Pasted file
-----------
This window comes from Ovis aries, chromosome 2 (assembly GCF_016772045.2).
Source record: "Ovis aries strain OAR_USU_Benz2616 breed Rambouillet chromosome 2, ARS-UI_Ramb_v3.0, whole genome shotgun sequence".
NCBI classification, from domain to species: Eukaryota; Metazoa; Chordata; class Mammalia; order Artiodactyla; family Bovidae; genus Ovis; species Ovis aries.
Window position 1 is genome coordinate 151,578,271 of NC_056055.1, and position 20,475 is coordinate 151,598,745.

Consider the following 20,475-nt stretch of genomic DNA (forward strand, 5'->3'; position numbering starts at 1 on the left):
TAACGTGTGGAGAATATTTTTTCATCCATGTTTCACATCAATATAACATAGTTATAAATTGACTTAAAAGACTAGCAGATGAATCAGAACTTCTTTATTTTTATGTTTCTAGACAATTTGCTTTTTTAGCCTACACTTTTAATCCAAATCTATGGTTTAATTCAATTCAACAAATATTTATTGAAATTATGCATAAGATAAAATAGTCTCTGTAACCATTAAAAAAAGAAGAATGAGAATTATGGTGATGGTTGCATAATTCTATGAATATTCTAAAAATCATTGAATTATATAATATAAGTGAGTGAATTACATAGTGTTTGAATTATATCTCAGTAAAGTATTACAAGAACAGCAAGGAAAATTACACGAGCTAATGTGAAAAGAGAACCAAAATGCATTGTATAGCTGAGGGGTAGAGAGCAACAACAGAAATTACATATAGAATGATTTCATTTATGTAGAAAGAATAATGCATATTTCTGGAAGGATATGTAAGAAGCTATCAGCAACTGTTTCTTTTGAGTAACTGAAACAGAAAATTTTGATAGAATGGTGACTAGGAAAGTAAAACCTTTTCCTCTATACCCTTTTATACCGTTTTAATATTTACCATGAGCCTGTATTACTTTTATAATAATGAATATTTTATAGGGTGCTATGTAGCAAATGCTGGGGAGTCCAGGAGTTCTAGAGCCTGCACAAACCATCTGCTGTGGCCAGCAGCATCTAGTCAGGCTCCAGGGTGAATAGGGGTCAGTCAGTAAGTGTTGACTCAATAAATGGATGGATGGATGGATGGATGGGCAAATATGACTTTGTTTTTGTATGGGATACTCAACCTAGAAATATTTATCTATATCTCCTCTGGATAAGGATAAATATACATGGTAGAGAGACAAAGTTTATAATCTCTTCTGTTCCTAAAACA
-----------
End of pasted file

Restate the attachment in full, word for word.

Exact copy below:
This window comes from Ovis aries, chromosome 2 (assembly GCF_016772045.2).
Source record: "Ovis aries strain OAR_USU_Benz2616 breed Rambouillet chromosome 2, ARS-UI_Ramb_v3.0, whole genome shotgun sequence".
NCBI classification, from domain to species: Eukaryota; Metazoa; Chordata; class Mammalia; order Artiodactyla; family Bovidae; genus Ovis; species Ovis aries.
Window position 1 is genome coordinate 151,578,271 of NC_056055.1, and position 20,475 is coordinate 151,598,745.

Consider the following 20,475-nt stretch of genomic DNA (forward strand, 5'->3'; position numbering starts at 1 on the left):
TAACGTGTGGAGAATATTTTTTCATCCATGTTTCACATCAATATAACATAGTTATAAATTGACTTAAAAGACTAGCAGATGAATCAGAACTTCTTTATTTTTATGTTTCTAGACAATTTGCTTTTTTAGCCTACACTTTTAATCCAAATCTATGGTTTAATTCAATTCAACAAATATTTATTGAAATTATGCATAAGATAAAATAGTCTCTGTAACCATTAAAAAAAGAAGAATGAGAATTATGGTGATGGTTGCATAATTCTATGAATATTCTAAAAATCATTGAATTATATAATATAAGTGAGTGAATTACATAGTGTTTGAATTATATCTCAGTAAAGTATTACAAGAACAGCAAGGAAAATTACACGAGCTAATGTGAAAAGAGAACCAAAATGCATTGTATAGCTGAGGGGTAGAGAGCAACAACAGAAATTACATATAGAATGATTTCATTTATGTAGAAAGAATAATGCATATTTCTGGAAGGATATGTAAGAAGCTATCAGCAACTGTTTCTTTTGAGTAACTGAAACAGAAAATTTTGATAGAATGGTGACTAGGAAAGTAAAACCTTTTCCTCTATACCCTTTTATACCGTTTTAATATTTACCATGAGCCTGTATTACTTTTATAATAATGAATATTTTATAGGGTGCTATGTAGCAAATGCTGGGGAGTCCAGGAGTTCTAGAGCCTGCACAAACCATCTGCTGTGGCCAGCAGCATCTAGTCAGGCTCCAGGGTGAATAGGGGTCAGTCAGTAAGTGTTGACTCAATAAATGGATGGATGGATGGATGGATGGGCAAATATGACTTTGTTTTTGTATGGGATACTCAACCTAGAAATATTTATCTATATCTCCTCTGGATAAGGATAAATATACATGGTAGAGAGACAAAGTTTATAATCTCTTCTGTTCCTAAAACA